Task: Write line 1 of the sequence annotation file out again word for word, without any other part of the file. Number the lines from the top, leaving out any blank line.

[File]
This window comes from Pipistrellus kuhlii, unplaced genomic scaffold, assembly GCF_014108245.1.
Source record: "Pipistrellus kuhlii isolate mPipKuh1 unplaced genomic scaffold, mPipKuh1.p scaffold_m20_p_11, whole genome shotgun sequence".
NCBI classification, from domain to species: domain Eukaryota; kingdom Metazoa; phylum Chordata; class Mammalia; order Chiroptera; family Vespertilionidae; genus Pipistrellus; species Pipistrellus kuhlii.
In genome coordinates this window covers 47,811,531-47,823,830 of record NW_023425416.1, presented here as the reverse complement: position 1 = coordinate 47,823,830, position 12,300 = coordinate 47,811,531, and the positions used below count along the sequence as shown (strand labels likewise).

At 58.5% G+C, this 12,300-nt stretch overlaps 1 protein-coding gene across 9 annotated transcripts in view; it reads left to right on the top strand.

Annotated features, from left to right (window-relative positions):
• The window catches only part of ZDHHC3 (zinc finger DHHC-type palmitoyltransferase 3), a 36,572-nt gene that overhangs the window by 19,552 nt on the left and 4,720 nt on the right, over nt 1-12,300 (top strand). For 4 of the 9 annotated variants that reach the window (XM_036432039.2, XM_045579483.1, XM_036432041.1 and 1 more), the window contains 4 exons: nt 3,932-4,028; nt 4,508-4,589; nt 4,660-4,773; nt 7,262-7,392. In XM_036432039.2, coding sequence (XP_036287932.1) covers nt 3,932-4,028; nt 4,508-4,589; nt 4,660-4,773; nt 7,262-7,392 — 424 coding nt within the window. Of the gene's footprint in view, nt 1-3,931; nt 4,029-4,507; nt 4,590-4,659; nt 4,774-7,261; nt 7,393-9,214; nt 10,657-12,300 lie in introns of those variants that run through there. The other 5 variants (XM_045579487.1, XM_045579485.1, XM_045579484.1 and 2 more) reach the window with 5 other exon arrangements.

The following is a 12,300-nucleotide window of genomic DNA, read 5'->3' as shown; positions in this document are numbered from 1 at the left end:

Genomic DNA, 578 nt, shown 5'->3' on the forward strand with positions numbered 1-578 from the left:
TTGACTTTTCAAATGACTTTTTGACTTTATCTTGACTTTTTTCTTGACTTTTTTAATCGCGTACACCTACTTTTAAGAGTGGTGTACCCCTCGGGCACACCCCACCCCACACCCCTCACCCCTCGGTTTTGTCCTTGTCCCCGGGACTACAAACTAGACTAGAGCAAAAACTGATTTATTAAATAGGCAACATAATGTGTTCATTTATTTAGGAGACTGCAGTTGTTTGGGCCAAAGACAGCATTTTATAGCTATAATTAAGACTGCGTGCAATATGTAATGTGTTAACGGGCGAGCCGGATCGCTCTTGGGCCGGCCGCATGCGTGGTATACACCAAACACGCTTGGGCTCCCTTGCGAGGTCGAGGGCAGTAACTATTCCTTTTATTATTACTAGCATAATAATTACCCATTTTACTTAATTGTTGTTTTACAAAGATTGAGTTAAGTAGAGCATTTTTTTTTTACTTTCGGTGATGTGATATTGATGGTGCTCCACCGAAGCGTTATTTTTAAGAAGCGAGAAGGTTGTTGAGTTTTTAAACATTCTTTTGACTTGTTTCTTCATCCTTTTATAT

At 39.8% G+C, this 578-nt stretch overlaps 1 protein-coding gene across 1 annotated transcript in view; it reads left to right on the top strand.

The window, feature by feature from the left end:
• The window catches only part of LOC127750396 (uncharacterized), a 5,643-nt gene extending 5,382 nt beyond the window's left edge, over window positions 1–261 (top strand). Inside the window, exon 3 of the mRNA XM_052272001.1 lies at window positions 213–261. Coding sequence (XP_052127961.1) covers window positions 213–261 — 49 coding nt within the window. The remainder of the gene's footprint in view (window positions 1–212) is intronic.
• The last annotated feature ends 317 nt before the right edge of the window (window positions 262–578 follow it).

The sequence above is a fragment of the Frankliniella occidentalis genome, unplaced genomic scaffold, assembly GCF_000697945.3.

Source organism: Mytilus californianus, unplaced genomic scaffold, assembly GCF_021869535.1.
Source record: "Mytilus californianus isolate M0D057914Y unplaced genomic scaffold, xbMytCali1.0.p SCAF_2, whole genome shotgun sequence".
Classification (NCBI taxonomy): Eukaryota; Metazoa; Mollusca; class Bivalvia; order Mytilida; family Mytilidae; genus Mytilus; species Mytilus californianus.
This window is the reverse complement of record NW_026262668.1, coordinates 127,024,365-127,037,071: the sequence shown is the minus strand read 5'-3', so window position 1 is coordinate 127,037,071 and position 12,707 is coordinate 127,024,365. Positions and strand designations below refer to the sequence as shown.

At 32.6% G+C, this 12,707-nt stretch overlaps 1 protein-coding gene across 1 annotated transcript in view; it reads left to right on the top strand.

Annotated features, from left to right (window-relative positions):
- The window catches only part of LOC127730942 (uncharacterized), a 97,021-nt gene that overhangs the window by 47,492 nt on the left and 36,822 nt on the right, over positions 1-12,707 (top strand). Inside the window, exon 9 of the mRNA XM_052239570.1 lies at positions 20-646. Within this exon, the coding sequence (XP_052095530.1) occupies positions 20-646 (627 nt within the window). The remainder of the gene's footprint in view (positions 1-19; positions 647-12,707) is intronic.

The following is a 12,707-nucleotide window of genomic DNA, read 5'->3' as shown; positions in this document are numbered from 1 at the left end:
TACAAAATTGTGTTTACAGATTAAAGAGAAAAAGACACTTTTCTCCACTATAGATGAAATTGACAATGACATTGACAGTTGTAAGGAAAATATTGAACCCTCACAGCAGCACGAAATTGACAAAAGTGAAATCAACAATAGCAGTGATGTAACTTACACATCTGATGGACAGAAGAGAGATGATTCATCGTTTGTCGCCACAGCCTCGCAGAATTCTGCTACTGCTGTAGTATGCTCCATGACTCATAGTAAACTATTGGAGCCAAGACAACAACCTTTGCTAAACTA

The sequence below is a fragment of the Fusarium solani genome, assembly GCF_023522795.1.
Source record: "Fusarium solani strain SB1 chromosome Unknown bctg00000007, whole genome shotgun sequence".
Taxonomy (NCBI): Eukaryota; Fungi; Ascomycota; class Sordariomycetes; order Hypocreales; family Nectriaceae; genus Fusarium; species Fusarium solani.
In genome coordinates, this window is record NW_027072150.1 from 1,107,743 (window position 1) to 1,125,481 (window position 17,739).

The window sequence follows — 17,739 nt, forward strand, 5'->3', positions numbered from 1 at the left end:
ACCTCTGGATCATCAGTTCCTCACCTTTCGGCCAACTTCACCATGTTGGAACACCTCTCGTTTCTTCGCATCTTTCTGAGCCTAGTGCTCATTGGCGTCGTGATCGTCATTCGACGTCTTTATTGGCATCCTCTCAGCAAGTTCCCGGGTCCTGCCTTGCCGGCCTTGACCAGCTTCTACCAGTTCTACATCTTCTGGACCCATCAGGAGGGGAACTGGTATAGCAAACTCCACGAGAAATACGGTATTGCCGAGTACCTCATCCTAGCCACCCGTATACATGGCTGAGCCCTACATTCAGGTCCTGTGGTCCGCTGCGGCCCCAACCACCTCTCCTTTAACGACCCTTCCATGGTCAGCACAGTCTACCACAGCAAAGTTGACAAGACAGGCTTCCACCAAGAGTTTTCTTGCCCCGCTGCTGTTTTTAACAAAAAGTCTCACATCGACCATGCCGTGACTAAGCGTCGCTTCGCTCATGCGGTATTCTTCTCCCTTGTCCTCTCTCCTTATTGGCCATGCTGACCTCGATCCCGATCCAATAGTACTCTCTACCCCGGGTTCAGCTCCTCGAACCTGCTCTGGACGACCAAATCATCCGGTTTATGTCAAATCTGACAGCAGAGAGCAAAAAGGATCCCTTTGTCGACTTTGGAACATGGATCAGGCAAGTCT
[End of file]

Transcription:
This window comes from Pipistrellus kuhlii, unplaced genomic scaffold, assembly GCF_014108245.1.